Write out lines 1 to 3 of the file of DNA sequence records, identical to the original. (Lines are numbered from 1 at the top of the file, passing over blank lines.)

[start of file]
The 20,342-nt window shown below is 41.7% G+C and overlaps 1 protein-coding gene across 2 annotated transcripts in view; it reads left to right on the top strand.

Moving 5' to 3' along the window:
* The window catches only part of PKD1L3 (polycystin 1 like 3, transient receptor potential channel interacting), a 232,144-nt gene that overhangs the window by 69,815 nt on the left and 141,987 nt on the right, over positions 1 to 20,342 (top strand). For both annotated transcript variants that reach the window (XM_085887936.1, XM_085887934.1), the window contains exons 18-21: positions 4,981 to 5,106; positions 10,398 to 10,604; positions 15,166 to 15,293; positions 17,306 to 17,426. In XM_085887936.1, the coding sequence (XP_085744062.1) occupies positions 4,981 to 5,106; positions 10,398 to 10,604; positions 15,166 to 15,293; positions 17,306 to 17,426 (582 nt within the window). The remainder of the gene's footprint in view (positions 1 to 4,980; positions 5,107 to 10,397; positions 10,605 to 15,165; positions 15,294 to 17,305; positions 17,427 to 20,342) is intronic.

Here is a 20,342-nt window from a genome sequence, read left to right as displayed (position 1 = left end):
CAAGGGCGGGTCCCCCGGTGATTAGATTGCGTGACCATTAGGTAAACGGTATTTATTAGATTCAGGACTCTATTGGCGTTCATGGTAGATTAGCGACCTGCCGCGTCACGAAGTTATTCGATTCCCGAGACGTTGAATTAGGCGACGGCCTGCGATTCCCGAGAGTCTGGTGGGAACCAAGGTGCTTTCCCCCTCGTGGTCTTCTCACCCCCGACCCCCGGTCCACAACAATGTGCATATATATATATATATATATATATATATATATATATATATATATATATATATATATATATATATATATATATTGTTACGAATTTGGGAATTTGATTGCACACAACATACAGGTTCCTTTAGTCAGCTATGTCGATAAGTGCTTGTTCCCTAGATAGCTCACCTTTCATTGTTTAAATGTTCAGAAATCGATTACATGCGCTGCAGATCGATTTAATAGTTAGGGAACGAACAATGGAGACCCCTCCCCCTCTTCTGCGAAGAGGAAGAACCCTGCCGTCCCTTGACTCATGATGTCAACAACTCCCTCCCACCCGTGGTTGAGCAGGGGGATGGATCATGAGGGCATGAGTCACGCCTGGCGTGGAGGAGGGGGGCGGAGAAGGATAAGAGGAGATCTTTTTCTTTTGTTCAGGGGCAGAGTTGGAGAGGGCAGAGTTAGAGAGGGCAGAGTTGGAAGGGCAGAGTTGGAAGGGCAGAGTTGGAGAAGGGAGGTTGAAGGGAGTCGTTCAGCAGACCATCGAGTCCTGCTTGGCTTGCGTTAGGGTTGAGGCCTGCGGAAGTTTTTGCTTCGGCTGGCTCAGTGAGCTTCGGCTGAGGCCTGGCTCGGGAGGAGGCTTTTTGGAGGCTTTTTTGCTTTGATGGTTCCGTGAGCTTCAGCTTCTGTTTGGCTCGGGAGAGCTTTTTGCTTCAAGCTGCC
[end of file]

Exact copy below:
The 20,342-nt window shown below is 41.7% G+C and overlaps 1 protein-coding gene across 2 annotated transcripts in view; it reads left to right on the top strand.

Moving 5' to 3' along the window:
* The window catches only part of PKD1L3 (polycystin 1 like 3, transient receptor potential channel interacting), a 232,144-nt gene that overhangs the window by 69,815 nt on the left and 141,987 nt on the right, over positions 1 to 20,342 (top strand). For both annotated transcript variants that reach the window (XM_085887936.1, XM_085887934.1), the window contains exons 18-21: positions 4,981 to 5,106; positions 10,398 to 10,604; positions 15,166 to 15,293; positions 17,306 to 17,426. In XM_085887936.1, the coding sequence (XP_085744062.1) occupies positions 4,981 to 5,106; positions 10,398 to 10,604; positions 15,166 to 15,293; positions 17,306 to 17,426 (582 nt within the window). The remainder of the gene's footprint in view (positions 1 to 4,980; positions 5,107 to 10,397; positions 10,605 to 15,165; positions 15,294 to 17,305; positions 17,427 to 20,342) is intronic.